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These teachings and attendant literature almost eclipsed the truth. We would learn later that there was another version thanks to the intrepid work of Ray Fadden-Tenahatorens, an interpid Mohawk instructor in a public school on the “American” side of our reservation.

Fadden told of the days when the Mohawks were supreme, unequaled as forest rangers, unique in their powers of reason. He said the colonists were so impressed with the Mohawks that they dressed as our people when they threw the caskets of tea into Boston Harbor, that we were the ones who advocated colonial unity, and that it was our people who created North America’s first union of free nations, the famous Six Nations Iroquois Confederacy. He said we almost broke the back of the American Revolution and saved what was to become Canada in the War of 1812. He also pointed out all the things Native people invented: maple syrup, canoes, chocolate, pineapples, corn, tobacco, team sports, hockey, lacrosse, and the first forward pass in football.

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Sadly, the kidnapping and confinement of Native children could not have taken place without some degree of compliance by our local Mohawk band council. That entity was imposed upon Akwesasne in 1899, when a contingent of Royal Canadian Mounted Police officers invaded to install the colonial Indian Act of Canada system against the wishes of the people.

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Our leaders had learned their lesson about opposing any directive coming from officials in Ottawa. So when the policy of removing children to distant schools was imposed, the band council complied and actually assisted in physically disrupting the families. Being Mohawk meant restrictions as to movement, residence, and education. It was a burden made worse by the blatant racism of that region.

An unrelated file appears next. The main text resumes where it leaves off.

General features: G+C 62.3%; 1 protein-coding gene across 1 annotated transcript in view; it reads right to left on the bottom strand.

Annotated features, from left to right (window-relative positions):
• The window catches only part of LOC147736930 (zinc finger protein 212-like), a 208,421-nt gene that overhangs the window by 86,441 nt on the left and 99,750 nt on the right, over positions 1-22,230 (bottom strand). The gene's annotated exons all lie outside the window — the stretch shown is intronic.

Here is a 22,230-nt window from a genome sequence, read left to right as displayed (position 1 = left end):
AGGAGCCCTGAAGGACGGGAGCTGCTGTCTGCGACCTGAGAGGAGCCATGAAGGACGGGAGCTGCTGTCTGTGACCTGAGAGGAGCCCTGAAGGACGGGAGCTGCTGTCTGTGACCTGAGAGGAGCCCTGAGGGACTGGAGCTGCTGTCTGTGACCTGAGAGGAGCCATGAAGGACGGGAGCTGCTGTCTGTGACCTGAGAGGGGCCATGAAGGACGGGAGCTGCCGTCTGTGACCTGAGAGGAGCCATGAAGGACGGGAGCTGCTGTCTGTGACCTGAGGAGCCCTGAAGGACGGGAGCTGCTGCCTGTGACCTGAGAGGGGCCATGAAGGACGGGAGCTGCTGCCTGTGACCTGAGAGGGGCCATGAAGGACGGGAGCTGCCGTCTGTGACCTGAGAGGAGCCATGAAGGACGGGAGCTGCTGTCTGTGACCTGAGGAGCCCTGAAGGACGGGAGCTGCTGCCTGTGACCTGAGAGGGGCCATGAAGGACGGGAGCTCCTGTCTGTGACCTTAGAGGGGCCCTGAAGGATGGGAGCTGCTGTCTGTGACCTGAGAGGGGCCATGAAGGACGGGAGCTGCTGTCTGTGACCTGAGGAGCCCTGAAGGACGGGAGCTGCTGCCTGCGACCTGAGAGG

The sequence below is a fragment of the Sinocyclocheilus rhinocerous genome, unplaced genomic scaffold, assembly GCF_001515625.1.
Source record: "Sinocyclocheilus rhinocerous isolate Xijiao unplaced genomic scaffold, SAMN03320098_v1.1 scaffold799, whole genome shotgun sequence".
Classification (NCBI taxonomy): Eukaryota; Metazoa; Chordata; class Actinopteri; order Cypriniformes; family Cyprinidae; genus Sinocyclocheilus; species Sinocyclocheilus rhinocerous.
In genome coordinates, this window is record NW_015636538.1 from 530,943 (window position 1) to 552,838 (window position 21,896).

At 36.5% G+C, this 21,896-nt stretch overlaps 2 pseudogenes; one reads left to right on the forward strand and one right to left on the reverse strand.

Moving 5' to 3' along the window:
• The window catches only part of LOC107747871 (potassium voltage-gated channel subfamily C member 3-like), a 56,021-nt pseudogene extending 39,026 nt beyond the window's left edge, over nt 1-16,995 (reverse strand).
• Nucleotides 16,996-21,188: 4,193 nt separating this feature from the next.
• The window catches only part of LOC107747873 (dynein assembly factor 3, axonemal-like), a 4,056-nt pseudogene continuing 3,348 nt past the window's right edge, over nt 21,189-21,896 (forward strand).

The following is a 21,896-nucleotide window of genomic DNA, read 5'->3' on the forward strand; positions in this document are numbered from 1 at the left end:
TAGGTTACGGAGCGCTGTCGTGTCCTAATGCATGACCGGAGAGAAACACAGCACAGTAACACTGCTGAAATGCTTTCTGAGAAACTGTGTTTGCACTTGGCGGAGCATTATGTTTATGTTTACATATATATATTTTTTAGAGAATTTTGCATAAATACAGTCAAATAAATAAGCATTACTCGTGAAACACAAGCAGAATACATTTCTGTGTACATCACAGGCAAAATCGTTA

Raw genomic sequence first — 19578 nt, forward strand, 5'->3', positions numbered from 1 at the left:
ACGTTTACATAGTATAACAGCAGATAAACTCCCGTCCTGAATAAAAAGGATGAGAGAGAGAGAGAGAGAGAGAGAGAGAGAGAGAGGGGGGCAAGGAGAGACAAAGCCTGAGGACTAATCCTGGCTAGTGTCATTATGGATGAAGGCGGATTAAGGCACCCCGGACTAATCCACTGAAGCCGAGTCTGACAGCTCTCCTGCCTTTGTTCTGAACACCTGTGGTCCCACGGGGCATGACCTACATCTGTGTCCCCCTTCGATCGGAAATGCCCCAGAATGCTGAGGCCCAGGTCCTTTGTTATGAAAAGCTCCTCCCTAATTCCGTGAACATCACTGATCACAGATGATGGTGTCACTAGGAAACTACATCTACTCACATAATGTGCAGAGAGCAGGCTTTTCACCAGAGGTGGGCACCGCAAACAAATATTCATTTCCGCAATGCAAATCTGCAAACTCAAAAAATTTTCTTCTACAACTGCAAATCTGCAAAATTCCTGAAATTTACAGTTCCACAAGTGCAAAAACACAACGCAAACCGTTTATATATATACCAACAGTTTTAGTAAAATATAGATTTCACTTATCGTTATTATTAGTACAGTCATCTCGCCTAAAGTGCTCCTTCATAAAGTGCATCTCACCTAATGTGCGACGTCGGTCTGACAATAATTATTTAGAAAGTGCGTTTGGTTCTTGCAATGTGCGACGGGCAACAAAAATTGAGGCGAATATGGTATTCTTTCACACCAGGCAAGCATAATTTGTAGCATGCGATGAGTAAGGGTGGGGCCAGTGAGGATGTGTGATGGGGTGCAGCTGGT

As children we were told there was no good reason to retain the Mohawk language, and that we should become wage earners, consumers, good citizens. We should be resilient and bear the most serious of assaults in silence. That is what I did during my time at the Mohawk Institute. I witnessed sexual abuse, I did nothing as the victims were selected and taken to their shame, I took the strap and endured months of hunger. I developed a “strike first” reaction to any threat and came to suspect and despise any and all authorities, Native or not.

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I also listened to the stories of my classmates, of the pressing need for human contact even if it meant giving up their bodies. I heard rumors about midnight burials in a backyard gully, of the supervisors who smothered the newborns resulting from their rapes of the Native girls. Now that the bodies are starting to be found throughout Canada, perhaps actions can be taken to address what happened on those dark nights. Perhaps some justice can be delivered.

Whenever I am asked about what could be done for us, the survivors now in our sixth decade, I say this: The entire residential school scheme was intended to divorce us from our culture, which in turn was intertwined with our ancestral lands. To “heal” us, give us back our lands so we might be restored to the embrace of the Earth.